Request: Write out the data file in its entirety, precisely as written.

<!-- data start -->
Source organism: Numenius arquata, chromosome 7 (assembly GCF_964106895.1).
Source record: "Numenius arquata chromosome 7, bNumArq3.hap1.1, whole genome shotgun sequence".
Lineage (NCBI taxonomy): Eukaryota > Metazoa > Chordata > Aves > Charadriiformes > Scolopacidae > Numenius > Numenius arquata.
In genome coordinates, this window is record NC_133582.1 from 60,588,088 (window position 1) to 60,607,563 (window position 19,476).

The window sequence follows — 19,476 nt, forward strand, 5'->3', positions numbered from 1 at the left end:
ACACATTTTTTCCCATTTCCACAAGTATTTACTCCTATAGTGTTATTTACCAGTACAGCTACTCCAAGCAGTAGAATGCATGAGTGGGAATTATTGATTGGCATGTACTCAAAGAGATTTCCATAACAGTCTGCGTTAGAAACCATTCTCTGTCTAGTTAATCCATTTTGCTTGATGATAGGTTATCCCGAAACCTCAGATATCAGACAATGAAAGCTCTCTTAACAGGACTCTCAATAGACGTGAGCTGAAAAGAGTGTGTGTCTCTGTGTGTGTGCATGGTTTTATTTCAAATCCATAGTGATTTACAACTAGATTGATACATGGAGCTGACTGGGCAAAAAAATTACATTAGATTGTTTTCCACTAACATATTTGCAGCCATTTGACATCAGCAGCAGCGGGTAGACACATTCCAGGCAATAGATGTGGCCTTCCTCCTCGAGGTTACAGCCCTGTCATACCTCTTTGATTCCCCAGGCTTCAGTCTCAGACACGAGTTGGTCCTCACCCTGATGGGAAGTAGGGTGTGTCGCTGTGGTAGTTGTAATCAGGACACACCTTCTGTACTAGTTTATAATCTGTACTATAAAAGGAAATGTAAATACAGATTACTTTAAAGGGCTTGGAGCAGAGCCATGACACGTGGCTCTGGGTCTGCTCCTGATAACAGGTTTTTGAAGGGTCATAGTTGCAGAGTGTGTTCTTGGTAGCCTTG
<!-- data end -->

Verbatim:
Source organism: Numenius arquata, chromosome 7 (assembly GCF_964106895.1).
Source record: "Numenius arquata chromosome 7, bNumArq3.hap1.1, whole genome shotgun sequence".
Lineage (NCBI taxonomy): Eukaryota > Metazoa > Chordata > Aves > Charadriiformes > Scolopacidae > Numenius > Numenius arquata.
In genome coordinates, this window is record NC_133582.1 from 60,588,088 (window position 1) to 60,607,563 (window position 19,476).

The window sequence follows — 19,476 nt, forward strand, 5'->3', positions numbered from 1 at the left end:
ACACATTTTTTCCCATTTCCACAAGTATTTACTCCTATAGTGTTATTTACCAGTACAGCTACTCCAAGCAGTAGAATGCATGAGTGGGAATTATTGATTGGCATGTACTCAAAGAGATTTCCATAACAGTCTGCGTTAGAAACCATTCTCTGTCTAGTTAATCCATTTTGCTTGATGATAGGTTATCCCGAAACCTCAGATATCAGACAATGAAAGCTCTCTTAACAGGACTCTCAATAGACGTGAGCTGAAAAGAGTGTGTGTCTCTGTGTGTGTGCATGGTTTTATTTCAAATCCATAGTGATTTACAACTAGATTGATACATGGAGCTGACTGGGCAAAAAAATTACATTAGATTGTTTTCCACTAACATATTTGCAGCCATTTGACATCAGCAGCAGCGGGTAGACACATTCCAGGCAATAGATGTGGCCTTCCTCCTCGAGGTTACAGCCCTGTCATACCTCTTTGATTCCCCAGGCTTCAGTCTCAGACACGAGTTGGTCCTCACCCTGATGGGAAGTAGGGTGTGTCGCTGTGGTAGTTGTAATCAGGACACACCTTCTGTACTAGTTTATAATCTGTACTATAAAAGGAAATGTAAATACAGATTACTTTAAAGGGCTTGGAGCAGAGCCATGACACGTGGCTCTGGGTCTGCTCCTGATAACAGGTTTTTGAAGGGTCATAGTTGCAGAGTGTGTTCTTGGTAGCCTTG